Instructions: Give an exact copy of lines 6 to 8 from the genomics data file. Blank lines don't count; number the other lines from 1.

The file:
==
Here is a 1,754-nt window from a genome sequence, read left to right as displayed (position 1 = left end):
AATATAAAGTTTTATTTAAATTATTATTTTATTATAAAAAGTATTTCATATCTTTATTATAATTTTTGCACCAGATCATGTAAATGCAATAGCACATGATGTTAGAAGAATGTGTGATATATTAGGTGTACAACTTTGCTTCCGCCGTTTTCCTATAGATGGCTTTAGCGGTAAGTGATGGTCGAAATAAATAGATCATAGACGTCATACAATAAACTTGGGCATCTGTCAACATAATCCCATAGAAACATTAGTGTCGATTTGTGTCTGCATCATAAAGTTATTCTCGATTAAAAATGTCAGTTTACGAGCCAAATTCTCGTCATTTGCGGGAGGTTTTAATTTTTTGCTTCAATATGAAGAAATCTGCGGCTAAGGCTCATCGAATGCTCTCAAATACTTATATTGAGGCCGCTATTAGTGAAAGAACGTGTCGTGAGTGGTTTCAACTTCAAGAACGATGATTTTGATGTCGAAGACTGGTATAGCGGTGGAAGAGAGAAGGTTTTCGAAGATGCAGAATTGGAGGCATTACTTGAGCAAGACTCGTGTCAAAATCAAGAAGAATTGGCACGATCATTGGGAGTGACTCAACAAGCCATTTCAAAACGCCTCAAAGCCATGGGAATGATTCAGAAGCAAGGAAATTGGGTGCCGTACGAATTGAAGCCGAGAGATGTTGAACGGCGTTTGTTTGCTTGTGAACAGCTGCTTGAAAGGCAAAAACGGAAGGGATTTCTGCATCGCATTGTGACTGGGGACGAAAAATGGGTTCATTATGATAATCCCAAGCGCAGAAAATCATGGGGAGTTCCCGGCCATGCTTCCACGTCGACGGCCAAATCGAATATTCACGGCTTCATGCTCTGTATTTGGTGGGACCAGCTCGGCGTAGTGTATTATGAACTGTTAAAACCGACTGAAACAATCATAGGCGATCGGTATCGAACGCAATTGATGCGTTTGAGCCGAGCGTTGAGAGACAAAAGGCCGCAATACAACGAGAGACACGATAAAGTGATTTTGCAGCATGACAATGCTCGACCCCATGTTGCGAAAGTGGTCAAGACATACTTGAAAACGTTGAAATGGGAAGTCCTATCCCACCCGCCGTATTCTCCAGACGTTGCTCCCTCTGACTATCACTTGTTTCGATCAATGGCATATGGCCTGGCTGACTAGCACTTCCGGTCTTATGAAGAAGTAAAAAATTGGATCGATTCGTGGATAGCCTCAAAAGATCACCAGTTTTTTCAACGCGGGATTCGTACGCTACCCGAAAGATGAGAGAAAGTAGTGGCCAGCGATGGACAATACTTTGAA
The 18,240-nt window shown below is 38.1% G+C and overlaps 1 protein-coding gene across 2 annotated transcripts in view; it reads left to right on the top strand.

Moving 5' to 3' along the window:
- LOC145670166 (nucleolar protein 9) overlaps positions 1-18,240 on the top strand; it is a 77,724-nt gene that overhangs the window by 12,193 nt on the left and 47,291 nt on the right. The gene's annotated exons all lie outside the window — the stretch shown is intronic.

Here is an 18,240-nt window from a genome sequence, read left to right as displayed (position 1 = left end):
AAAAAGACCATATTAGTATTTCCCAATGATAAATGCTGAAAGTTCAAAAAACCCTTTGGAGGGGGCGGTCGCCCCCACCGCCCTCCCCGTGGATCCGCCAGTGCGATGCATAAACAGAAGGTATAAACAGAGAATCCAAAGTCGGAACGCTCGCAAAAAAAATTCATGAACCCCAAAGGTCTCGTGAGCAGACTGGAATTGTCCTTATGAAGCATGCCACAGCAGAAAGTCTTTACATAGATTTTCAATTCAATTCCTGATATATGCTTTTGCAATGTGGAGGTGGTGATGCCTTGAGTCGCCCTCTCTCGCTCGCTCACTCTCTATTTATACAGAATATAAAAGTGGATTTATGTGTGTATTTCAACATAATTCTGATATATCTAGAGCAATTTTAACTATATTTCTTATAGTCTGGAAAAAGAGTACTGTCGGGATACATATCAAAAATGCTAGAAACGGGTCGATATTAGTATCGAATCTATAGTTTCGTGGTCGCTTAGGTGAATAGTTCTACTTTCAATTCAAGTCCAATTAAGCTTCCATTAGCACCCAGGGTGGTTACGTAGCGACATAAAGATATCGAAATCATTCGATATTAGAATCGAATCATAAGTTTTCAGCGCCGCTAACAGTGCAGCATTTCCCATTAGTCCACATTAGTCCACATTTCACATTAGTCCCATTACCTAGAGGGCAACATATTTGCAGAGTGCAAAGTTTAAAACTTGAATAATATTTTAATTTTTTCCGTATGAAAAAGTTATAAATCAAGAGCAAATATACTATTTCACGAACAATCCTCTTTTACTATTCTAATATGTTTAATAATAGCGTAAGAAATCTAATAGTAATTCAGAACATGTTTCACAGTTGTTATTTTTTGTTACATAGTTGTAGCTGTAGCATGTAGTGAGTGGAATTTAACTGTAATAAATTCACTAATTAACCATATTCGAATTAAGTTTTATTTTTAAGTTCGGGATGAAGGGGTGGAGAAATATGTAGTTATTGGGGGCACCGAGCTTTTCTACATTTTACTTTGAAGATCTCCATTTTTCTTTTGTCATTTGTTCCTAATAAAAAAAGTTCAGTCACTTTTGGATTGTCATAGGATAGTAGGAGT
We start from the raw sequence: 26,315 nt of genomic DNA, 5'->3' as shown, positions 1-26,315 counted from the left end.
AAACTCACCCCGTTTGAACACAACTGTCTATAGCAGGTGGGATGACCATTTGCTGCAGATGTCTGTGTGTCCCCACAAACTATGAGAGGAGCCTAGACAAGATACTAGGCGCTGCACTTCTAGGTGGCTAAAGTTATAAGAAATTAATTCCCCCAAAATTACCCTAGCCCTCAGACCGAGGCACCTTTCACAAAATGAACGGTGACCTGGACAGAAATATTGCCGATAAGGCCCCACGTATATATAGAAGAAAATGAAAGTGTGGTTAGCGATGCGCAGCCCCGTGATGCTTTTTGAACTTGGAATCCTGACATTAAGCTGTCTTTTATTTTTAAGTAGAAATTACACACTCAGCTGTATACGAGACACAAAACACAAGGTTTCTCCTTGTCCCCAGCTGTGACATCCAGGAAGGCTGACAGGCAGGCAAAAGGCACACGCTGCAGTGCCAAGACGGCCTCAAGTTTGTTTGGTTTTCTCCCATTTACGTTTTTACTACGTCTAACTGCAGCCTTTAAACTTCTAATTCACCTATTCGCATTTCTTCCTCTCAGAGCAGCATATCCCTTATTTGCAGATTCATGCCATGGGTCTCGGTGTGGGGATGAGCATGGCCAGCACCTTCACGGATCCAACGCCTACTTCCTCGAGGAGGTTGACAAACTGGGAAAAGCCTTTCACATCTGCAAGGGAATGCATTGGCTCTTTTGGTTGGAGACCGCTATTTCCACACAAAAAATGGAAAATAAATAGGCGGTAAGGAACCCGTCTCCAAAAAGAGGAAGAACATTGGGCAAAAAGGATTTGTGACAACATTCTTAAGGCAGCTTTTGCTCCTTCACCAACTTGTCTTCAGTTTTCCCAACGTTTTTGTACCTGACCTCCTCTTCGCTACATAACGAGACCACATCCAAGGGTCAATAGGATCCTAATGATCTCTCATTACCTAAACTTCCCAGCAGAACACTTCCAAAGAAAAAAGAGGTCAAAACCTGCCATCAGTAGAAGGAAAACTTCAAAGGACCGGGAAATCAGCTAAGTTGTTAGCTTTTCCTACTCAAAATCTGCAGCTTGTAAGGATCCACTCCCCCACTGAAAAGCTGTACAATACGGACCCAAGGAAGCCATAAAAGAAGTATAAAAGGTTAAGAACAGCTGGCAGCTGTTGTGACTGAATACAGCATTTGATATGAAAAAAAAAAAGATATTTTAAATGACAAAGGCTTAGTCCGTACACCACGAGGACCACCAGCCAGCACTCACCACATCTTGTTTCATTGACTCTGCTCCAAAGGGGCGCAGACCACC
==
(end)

Here is an 18,240-nt window from a genome sequence, read left to right as displayed (position 1 = left end):
AAAAAGACCATATTAGTATTTCCCAATGATAAATGCTGAAAGTTCAAAAAACCCTTTGGAGGGGGCGGTCGCCCCCACCGCCCTCCCCGTGGATCCGCCAGTGCGATGCATAAACAGAAGGTATAAACAGAGAATCCAAAGTCGGAACGCTCGCAAAAAAAATTCATGAACCCCAAAGGTCTCGTGAGCAGACTGGAATTGTCCTTATGAAGCATGCCACAGCAGAAAGTCTTTACATAGATTTTCAATTCAATTCCTGATATATGCTTTTGCAATGTGGAGGTGGTGATGCCTTGAGTCGCCCTCTCTCGCTCGCTCACTCTCTATTTATACAGAATATAAAAGTGGATTTATGTGTGTATTTCAACATAATTCTGATATATCTAGAGCAATTTTAACTATATTTCTTATAGTCTGGAAAAAGAGTACTGTCGGGATACATATCAAAAATGCTAGAAACGGGTCGATATTAGTATCGAATCTATAGTTTCGTGGTCGCTTAGGTGAATAGTTCTACTTTCAATTCAAGTCCAATTAAGCTTCCATTAGCACCCAGGGTGGTTACGTAGCGACATAAAGATATCGAAATCATTCGATATTAGAATCGAATCATAAGTTTTCAGCGCCGCTAACAGTGCAGCATTTCCCATTAGTCCACATTAGTCCACATTTCACATTAGTCCCATTACCTAGAGGGCAACATATTTGCAGAGTGCAAAGTTTAAAACTTGAATAATATTTTAATTTTTTCCGTATGAAAAAGTTATAAATCAAGAGCAAATATACTATTTCACGAACAATCCTCTTTTACTATTCTAATATGTTTAATAATAGCGTAAGAAATCTAATAGTAATTCAGAACATGTTTCACAGTTGTTATTTTTTGTTACATAGTTGTAGCTGTAGCATGTAGTGAGTGGAATTTAACTGTAATAAATTCACTAATTAACCATATTCGAATTAAGTTTTATTTTTAAGTTCGGGATGAAGGGGTGGAGAAATATGTAGTTATTGGGGGCACCGAGCTTTTCTACATTTTACTTTGAAGATCTCCATTTTTCTTTTGTCATTTGTTCCTAATAAAAAAAGTTCAGTCACTTTTGGATTGTCATAGGATAGTAGGAGT
We start from the raw sequence: 26,315 nt of genomic DNA, 5'->3' as shown, positions 1-26,315 counted from the left end.